General Motors Co. intends to keep its Opel unit, Vice Chairman Steve Girsky said after Il Sole 24 Ore reported that Fiat SpA is interested in buying the division.
“Opel is not for sale,” Girsky, who is head of the U.S. company’s European operations, said in an e-mailed statement today. “GM fully stands behind Opel. Opel is a fully integrated part of GM’s global footprint and vital for GM’s future success in Europe.”
Fiat Chief Executive Officer Sergio Marchionne has a plan to buy Ruesselsheim, Germany-based Opel at a “symbolic price” should an alliance between Detroit-based GM and PSA Peugeot Citroen falter, the Italian newspaper reported today, without citing anyone. Fiat, which has its headquarters in the northern Italian city of Turin, declined to comment on the report.
GM has been trying to fix its European business for more than a decade after losing $16.8 billion in the region since 1999. Opel is cutting work days and may close a plant in Germany in 2016 as the sovereign-debt crisis in Europe curtails growth and curbs demand for cars.
Part of GM’s strategy in the region is a partnership announced with Paris-based Peugeot in February. The companies missed deadlines for logistics and and purchasing agreements, and people familiar with the matter said last month that talks on product development and supplies of vehicles and powertrains have slowed amid the worsening economy.
Frederic Saint-Geours, Peugeot’s vice president for brands, told journalists at the Paris Motor Show a week ago that alliance projects will be achieved by the year’s end. They were to have been signed by the end of this month, GM said in a U.S. regulatory filing.
“The GM-Peugeot alliance is fully on track,” Girsky said today. Jean-Baptiste Mounier, a spokesman for Peugeot, declined to comment.
Fiat rose as much as 0.5 percent to 4.47 euros and was trading up 0.5 percent at 2:19 p.m. in Milan. Peugeot gained 0.3 percent to 6.15 euros in Paris. GM shares traded in Frankfurt rose 0.5 percent to $24.78.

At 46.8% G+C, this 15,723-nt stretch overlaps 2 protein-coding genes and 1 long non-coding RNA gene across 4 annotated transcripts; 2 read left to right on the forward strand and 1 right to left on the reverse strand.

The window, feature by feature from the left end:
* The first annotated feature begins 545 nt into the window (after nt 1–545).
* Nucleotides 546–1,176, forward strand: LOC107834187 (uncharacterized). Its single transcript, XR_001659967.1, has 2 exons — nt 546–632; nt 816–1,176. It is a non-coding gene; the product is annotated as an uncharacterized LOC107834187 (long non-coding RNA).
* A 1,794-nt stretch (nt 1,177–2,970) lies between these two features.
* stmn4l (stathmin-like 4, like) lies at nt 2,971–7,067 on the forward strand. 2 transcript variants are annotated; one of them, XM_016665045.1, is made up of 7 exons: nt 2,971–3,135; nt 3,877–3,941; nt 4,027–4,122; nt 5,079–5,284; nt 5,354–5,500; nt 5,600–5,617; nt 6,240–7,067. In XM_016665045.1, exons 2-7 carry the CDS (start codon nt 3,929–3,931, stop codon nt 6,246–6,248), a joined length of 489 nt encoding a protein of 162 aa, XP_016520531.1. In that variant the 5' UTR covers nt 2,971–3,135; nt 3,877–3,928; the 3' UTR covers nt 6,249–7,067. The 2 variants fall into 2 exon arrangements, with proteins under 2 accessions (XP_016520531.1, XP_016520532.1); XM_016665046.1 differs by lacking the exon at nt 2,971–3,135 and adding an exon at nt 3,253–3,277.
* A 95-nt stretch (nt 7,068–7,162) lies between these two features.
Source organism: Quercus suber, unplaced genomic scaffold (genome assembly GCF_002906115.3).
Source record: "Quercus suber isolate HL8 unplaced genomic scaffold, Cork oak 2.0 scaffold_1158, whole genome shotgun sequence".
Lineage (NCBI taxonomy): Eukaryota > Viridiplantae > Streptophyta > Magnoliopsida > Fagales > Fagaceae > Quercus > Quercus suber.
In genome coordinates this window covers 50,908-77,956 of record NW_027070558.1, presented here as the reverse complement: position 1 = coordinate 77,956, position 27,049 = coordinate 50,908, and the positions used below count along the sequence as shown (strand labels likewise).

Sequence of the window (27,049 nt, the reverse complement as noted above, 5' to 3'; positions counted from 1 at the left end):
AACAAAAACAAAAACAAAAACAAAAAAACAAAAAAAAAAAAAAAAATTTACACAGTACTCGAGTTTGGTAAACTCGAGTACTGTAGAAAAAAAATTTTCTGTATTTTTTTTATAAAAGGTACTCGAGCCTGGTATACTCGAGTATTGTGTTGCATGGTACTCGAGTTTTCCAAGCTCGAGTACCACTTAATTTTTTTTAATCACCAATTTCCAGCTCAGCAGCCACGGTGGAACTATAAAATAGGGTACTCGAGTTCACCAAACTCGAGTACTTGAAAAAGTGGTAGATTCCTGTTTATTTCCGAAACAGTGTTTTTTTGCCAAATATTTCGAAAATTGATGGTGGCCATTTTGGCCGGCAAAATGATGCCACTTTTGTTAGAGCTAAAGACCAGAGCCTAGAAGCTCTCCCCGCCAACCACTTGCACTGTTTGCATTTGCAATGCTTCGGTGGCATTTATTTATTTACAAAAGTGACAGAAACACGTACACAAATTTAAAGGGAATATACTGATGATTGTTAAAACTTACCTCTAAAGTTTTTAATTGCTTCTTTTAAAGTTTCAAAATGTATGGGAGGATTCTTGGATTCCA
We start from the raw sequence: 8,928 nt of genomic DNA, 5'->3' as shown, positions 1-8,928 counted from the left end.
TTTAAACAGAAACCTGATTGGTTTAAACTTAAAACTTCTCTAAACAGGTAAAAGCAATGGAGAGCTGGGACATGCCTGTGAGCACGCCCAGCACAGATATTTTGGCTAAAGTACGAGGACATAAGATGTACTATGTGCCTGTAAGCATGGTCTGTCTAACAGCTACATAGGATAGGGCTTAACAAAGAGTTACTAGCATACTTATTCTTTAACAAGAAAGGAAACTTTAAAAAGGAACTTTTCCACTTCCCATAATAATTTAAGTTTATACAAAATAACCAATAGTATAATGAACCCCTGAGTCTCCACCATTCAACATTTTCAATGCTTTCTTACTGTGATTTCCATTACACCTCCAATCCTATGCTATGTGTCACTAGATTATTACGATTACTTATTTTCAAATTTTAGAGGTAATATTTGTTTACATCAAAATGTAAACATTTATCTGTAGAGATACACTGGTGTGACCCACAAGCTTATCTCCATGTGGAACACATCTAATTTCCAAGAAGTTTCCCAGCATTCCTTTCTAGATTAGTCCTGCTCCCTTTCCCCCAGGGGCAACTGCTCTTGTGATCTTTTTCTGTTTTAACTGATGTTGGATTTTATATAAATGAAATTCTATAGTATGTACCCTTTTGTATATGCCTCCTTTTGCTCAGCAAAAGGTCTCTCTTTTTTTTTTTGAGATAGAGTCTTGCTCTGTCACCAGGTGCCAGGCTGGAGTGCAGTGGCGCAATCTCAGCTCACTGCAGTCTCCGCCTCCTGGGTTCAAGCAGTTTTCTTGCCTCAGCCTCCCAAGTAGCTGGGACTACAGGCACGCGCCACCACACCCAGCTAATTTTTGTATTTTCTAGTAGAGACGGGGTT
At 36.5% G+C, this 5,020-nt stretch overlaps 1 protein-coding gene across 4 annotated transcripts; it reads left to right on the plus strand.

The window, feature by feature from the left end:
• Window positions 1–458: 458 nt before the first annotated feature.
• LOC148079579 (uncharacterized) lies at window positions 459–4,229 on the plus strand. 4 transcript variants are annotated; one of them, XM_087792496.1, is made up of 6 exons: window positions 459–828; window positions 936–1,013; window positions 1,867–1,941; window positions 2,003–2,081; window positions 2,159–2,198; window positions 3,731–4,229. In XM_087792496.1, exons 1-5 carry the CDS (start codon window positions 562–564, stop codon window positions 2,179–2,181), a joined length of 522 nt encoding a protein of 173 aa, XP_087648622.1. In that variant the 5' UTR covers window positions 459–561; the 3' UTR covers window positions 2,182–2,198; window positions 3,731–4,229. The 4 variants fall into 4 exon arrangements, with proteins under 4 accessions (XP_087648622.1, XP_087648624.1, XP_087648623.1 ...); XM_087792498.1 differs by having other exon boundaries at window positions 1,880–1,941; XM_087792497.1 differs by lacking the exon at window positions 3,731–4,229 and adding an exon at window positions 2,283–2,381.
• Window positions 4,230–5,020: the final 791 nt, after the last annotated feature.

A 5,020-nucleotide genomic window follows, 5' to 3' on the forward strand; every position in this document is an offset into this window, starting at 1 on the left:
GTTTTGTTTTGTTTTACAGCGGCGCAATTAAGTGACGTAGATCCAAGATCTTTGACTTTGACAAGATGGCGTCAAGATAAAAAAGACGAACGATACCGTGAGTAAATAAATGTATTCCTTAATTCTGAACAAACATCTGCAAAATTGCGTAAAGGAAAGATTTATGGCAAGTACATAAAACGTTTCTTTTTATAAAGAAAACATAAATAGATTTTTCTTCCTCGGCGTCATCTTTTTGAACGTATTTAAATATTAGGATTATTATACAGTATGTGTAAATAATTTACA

The French and U.S. companies didn’t meet a June 30 deadline on a joint parts-buying plan. The companies cited delays getting the approval of antitrust regulators, which Peugeot CEO Philippe Varin said at the Paris show should be achieved in November.
GM and Peugeot announced they had reached a logistics agreement on July 2, more than two months after the April 30 deadline set in their Feb. 29 master agreement filed with the U.S. Securities and Exchange Commission.
Peugeot is trying to make its automotive operations profitable and stem a cash burn at the business totaling 200 million euros ($257 million) a month. The French automaker is cutting 8,000 jobs and closing a plant on the outskirts of Paris.
Fiat, which controls U.S. carmaker Chrysler Group LLC, has suspended investments in Italy, reducing spending by 500 million euros in Europe in 2012 and delaying new models, as Marchionne has said he doesn’t expect sales to recover in the region before 2014. Marchionne, who failed to buy Opel in 2009, said last month he won’t give up on Fiat’s home market, even as the carmaker is set to lose 700 million euros in Europe this year.
The ACEA carmakers trade group in Europe is forecasting that sales in the region this year will be at the lowest level since 1995. Marchionne, who holds the rotating ACEA presidency, has been urging European counterparts to come up with a comprehensive plan to cut overcapacity throughout the region, a move resisted by Volkswagen AG and other German carmakers.